Clinical pathways have been around for a long time. Before they were a concept in their own right, they were common practice in most hospitals and acute care settings. The protocol slowly morphed into the more rigid, multistep pathways that we recognize today. In some ways, the existence of clinical pathways acknowledges two things: that quality of outcomes should be evidence-based, and that variability can lead to worse outcomes and unnecessary costs. However, if there are data gaps—which is often the case in many areas, such as orphan diseases and rare cancers—it is sometimes unclear how we determine the best quality. If there are no comparative trials, how can we determine the best intervention in a given setting?

Clinical pathways are a way for payers to define decision-making to another entity. This may partially be due to impotence in their ability to restrict or block coverage, such as in oncology care. It also acknowledges the importance of shared decision-making and the role of the clinician’s voice in such decisions. Payers are often not concerned with which pathway is used, as long as you are willing to choose one.

Because the American system is a system of disparities, there will be tremendous utility to the implementation of pathways to stamp out poor quality at the bottom end and high costs at the top end. However, there is an art and a human element that must remain in place, and I think there are limits on what clinical pathways can achieve. The question is: what do you do after you have 90% of your patients on pathways, but the costs are still high?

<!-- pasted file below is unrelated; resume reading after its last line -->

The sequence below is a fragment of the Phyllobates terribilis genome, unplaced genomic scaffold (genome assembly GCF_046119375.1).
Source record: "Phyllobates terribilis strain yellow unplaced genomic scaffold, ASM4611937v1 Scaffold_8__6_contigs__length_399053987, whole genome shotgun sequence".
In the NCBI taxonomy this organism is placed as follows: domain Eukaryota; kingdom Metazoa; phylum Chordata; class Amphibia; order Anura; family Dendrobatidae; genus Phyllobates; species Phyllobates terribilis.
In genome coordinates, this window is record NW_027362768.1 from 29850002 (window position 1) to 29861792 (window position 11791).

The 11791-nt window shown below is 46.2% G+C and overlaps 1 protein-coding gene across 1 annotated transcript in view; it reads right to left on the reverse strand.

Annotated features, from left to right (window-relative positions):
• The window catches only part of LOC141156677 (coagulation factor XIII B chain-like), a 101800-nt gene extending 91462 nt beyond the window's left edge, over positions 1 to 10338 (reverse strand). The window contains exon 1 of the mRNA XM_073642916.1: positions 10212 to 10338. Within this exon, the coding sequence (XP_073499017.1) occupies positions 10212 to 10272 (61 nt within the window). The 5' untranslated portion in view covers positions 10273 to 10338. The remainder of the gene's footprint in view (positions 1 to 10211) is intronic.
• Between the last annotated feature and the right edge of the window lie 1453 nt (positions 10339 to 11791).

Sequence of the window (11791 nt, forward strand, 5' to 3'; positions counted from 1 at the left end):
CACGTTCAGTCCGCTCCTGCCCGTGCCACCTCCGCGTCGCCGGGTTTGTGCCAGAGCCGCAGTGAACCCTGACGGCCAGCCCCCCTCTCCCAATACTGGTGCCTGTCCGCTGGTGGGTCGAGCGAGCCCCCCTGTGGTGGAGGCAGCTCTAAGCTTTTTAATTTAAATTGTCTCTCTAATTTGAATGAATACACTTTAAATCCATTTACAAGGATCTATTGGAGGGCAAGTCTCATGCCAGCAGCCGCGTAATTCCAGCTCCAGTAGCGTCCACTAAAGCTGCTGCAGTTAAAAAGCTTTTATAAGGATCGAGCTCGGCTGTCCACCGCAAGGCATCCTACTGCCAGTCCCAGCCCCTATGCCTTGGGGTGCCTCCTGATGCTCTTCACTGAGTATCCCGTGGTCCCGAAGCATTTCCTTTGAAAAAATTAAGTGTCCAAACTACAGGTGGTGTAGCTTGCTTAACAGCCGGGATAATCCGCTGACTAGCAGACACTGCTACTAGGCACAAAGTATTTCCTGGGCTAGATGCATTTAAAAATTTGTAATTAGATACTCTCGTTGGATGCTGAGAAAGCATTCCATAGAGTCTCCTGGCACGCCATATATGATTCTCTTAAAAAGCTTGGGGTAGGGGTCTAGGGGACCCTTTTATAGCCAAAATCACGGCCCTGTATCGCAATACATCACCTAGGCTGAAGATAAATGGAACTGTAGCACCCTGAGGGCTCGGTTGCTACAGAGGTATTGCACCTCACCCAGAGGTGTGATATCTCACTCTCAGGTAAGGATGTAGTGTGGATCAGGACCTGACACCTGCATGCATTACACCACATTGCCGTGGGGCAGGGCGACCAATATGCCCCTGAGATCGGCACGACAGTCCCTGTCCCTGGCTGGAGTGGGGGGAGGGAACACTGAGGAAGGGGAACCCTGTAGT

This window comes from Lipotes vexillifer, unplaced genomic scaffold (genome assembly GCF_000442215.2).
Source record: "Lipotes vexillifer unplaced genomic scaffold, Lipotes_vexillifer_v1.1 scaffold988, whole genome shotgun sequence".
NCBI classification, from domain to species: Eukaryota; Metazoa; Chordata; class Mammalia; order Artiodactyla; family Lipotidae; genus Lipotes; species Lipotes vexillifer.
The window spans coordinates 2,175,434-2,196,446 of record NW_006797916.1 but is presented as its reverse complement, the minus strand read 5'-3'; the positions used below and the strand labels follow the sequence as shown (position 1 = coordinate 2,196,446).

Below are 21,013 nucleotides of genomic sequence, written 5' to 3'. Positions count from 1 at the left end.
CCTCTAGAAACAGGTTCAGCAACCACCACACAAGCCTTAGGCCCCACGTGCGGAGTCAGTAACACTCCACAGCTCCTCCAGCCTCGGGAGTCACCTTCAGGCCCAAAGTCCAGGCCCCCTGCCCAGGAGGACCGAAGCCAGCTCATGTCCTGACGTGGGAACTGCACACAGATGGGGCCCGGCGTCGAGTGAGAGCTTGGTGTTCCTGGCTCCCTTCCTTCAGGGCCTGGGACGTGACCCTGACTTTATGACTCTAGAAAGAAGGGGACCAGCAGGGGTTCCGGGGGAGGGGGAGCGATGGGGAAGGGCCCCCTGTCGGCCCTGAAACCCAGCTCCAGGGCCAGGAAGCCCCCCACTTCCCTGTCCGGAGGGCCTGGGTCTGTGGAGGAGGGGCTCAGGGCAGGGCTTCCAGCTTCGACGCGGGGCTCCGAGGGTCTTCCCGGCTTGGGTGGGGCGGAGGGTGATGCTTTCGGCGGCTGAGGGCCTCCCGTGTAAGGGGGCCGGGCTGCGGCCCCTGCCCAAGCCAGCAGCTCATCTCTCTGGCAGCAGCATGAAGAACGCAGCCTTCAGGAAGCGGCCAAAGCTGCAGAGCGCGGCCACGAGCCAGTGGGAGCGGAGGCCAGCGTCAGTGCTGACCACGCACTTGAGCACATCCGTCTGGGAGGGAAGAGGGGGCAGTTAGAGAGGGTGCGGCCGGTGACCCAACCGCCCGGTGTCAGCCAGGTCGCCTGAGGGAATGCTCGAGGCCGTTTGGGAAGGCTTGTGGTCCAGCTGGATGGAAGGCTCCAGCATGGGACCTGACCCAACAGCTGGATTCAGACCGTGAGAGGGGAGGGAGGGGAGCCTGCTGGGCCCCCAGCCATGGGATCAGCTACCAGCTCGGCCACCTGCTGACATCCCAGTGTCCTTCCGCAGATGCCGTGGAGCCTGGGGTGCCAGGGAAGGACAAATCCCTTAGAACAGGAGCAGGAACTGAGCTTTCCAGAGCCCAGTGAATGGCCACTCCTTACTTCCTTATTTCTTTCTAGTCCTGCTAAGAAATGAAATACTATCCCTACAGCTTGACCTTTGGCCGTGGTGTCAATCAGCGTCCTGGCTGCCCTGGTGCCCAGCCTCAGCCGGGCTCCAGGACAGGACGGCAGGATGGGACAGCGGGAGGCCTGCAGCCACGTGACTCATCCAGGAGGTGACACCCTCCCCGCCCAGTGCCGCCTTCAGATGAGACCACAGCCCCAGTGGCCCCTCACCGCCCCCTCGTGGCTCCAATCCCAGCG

What role will value-based care play as health care reform continues to evolve?

Value is always in the eye of the beholder. In the United States, we have a consumer-driven marketplace where competition reigns supreme. We also have a market that rewards power. Take, for example, a large company like Walmart. The power they wield has resulted in cheaper toilet paper, cereal, and laundry detergent for consumers. However, this has come at the expense of most of the suppliers who sell to companies like Walmart.

If you look at a company like Apple, you see that they have squeezed their suppliers as well, but they also wield power over the prices they can set for iPhones and iPads. These items have not become cheaper over time. This is how Apple has decided to use their power: They can do this because they have a monopoly over their technology.

In the same way, drug manufacturers have something that people want—innovation. And that innovation has an expiry date. Once patent protection is gone, the market is great at transitioning us over to cheaper generics. Insurance exists to socialize risk. We all pay to be covered for catastrophic crises that might occur. Our towns do not require everyone to buy a fire truck; the city buys a truck, through communal taxes, to ensure that a fire can be managed when the time arises. This is the same concept as health insurance. The coverage of many through regular payments should provide coverage for an equally catastrophic cancer or Alzheimer disease diagnosis.